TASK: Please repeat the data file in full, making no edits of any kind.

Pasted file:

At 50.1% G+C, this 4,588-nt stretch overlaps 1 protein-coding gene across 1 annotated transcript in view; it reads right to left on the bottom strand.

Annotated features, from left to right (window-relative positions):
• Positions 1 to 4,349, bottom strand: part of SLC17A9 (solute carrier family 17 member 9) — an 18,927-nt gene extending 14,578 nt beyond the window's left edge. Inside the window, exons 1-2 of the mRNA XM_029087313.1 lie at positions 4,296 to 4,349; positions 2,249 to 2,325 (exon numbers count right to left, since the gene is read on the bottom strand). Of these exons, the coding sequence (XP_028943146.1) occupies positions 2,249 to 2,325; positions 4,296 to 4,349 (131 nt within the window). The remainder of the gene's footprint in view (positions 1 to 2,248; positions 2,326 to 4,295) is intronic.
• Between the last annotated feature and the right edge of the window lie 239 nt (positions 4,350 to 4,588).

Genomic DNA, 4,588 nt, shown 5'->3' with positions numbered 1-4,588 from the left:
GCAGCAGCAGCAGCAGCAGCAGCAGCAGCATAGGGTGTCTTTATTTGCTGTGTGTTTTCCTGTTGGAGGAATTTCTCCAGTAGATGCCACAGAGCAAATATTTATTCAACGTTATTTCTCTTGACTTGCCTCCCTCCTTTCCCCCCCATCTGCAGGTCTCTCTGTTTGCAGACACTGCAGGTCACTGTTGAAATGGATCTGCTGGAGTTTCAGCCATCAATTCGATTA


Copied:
At 50.1% G+C, this 4,588-nt stretch overlaps 1 protein-coding gene across 1 annotated transcript in view; it reads right to left on the bottom strand.

Annotated features, from left to right (window-relative positions):
• Positions 1 to 4,349, bottom strand: part of SLC17A9 (solute carrier family 17 member 9) — an 18,927-nt gene extending 14,578 nt beyond the window's left edge. Inside the window, exons 1-2 of the mRNA XM_029087313.1 lie at positions 4,296 to 4,349; positions 2,249 to 2,325 (exon numbers count right to left, since the gene is read on the bottom strand). Of these exons, the coding sequence (XP_028943146.1) occupies positions 2,249 to 2,325; positions 4,296 to 4,349 (131 nt within the window). The remainder of the gene's footprint in view (positions 1 to 2,248; positions 2,326 to 4,295) is intronic.
• Between the last annotated feature and the right edge of the window lie 239 nt (positions 4,350 to 4,588).

Genomic DNA, 4,588 nt, shown 5'->3' with positions numbered 1-4,588 from the left:
GCAGCAGCAGCAGCAGCAGCAGCAGCAGCATAGGGTGTCTTTATTTGCTGTGTGTTTTCCTGTTGGAGGAATTTCTCCAGTAGATGCCACAGAGCAAATATTTATTCAACGTTATTTCTCTTGACTTGCCTCCCTCCTTTCCCCCCCATCTGCAGGTCTCTCTGTTTGCAGACACTGCAGGTCACTGTTGAAATGGATCTGCTGGAGTTTCAGCCATCAATTCGATTA